Hungary has often been at loggerheads with the EU over a perceived backslide from democratic standards, prompting the deputy head of the EU executive to describe Hungarian Premier Viktor Orban’s system as an “ailing democracy”.

Germany has floated a scheme that conditions access to EU money, including the 750-billion-euro ($879.68 billion) coronavirus recovery fund, to respect for the rule of law, a document seen by Reuters showed on Monday.

“In July, the heads of state and

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Hungary says new EU proposal on rule of law conditions ‘unacceptable’

BUDAPEST (Reuters) – Hungary considers a new proposal by the European Union presidency to tie future EU aid to rule of law conditions to be “unacceptable,” Justice Minister Judit Varga said on Tuesday.

She said on Facebook that the proposal, made this week by Germany as current president of the EU, would mean a unilateral modification of the bloc’s founding treaties. It would thereby violate the rule of law itself, and amounted to “blackmail”.

Hungary has often been at loggerheads with the EU over a perceived backslide from democratic standards, prompting the deputy head of the EU executive to describe Hungarian Premier Viktor Orban’s system as an “ailing democracy”.

Germany has floated a scheme that conditions access to EU money, including the 750-billion-euro ($879.68 billion) coronavirus recovery fund, to respect for the rule of law, a document seen by Reuters showed on Monday.

“In July, the heads of state and

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Hungary and Poland to set up rule-of-law institute to counter EU attacks

BUDAPEST (Reuters) – Hungary and Poland will set up a joint institute to assess the state of rule of law across European Union member states so that they are “not taken for fools” over allegations of rule of law breaches, Hungary’s foreign minister said on Monday.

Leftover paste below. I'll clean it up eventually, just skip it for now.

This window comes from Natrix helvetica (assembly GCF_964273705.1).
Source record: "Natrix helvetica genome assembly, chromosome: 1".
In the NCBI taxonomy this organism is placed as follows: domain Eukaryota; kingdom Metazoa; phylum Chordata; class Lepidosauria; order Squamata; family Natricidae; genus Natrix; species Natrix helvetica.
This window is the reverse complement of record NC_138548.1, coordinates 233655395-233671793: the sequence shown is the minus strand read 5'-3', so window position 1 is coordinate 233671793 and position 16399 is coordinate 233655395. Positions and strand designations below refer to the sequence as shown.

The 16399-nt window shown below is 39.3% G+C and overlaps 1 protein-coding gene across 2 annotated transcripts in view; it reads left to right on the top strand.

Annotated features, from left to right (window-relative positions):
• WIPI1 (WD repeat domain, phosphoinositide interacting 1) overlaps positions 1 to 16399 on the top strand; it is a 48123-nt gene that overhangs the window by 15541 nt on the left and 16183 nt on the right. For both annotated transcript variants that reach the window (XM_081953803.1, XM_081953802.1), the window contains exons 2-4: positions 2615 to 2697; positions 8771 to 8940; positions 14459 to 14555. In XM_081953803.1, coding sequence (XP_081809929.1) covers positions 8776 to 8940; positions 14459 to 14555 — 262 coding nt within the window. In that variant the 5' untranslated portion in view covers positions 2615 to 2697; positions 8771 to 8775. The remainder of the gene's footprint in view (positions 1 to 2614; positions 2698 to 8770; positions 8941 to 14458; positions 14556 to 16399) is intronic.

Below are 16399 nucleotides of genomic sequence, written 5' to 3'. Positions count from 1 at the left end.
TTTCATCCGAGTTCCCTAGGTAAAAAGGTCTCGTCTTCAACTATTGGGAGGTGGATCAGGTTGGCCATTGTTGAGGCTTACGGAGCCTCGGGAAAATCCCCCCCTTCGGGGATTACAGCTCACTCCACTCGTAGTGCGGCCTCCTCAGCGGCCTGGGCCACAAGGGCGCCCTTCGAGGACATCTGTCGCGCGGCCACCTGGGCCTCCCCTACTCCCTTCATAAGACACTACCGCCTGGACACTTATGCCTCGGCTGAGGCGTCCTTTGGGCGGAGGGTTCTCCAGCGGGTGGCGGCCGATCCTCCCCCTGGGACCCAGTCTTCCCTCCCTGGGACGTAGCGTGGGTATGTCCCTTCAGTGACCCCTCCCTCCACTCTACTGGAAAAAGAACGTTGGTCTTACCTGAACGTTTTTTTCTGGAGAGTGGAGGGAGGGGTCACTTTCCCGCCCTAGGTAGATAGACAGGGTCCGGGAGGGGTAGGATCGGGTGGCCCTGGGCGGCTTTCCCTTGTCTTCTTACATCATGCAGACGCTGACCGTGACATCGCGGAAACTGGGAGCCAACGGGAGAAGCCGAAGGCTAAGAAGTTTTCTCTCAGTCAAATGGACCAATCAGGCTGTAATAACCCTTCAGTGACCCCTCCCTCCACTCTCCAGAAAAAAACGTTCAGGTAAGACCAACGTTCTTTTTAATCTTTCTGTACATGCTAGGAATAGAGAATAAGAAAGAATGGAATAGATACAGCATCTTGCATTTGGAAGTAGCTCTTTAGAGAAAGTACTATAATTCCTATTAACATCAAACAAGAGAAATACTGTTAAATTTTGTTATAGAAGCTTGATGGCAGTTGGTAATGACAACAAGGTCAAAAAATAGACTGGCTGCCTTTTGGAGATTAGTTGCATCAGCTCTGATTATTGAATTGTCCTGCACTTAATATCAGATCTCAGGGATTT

After meeting Polish Foreign Minister Zbigniew Rau in Budapest, Peter Szijjarto said an EU report on the rule of law, which will soon be discussed in Brussels, was expected to be a political statement, rather than any well-founded assessment.

“The aim of this institute of comparative law would be that we should not be taken for fools,” Szijjarto said, adding that he had “had enough of some western European politicians using us as a punchbag”.

The institute would examine how the rule of law was upheld across the EU, to avoid “double standards” being applied to Hungary and Poland, he said.

The Law and

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Hungary and Poland to Set up Rule-Of-Law Institute to Counter EU Attacks | World News

BUDAPEST (Reuters) – Hungary and Poland will set up a joint institute to assess the state of rule of law across European Union member states so that they are “not taken for fools” over allegations of rule of law breaches, Hungary’s foreign minister said on Monday.

After meeting Polish Foreign Minister Zbigniew Rau in Budapest, Peter Szijjarto said an EU report on the rule of law, which will soon be discussed in Brussels, was expected to be a political statement, rather than any well-founded assessment.

“The aim of this institute of comparative law would be that we should not be taken for fools,” Szijjarto said, adding that he had “had enough of some western European politicians using us as a punchbag”.

The institute would examine how the rule of law was upheld across the EU, to avoid “double standards” being applied to Hungary and Poland, he said.

The Law and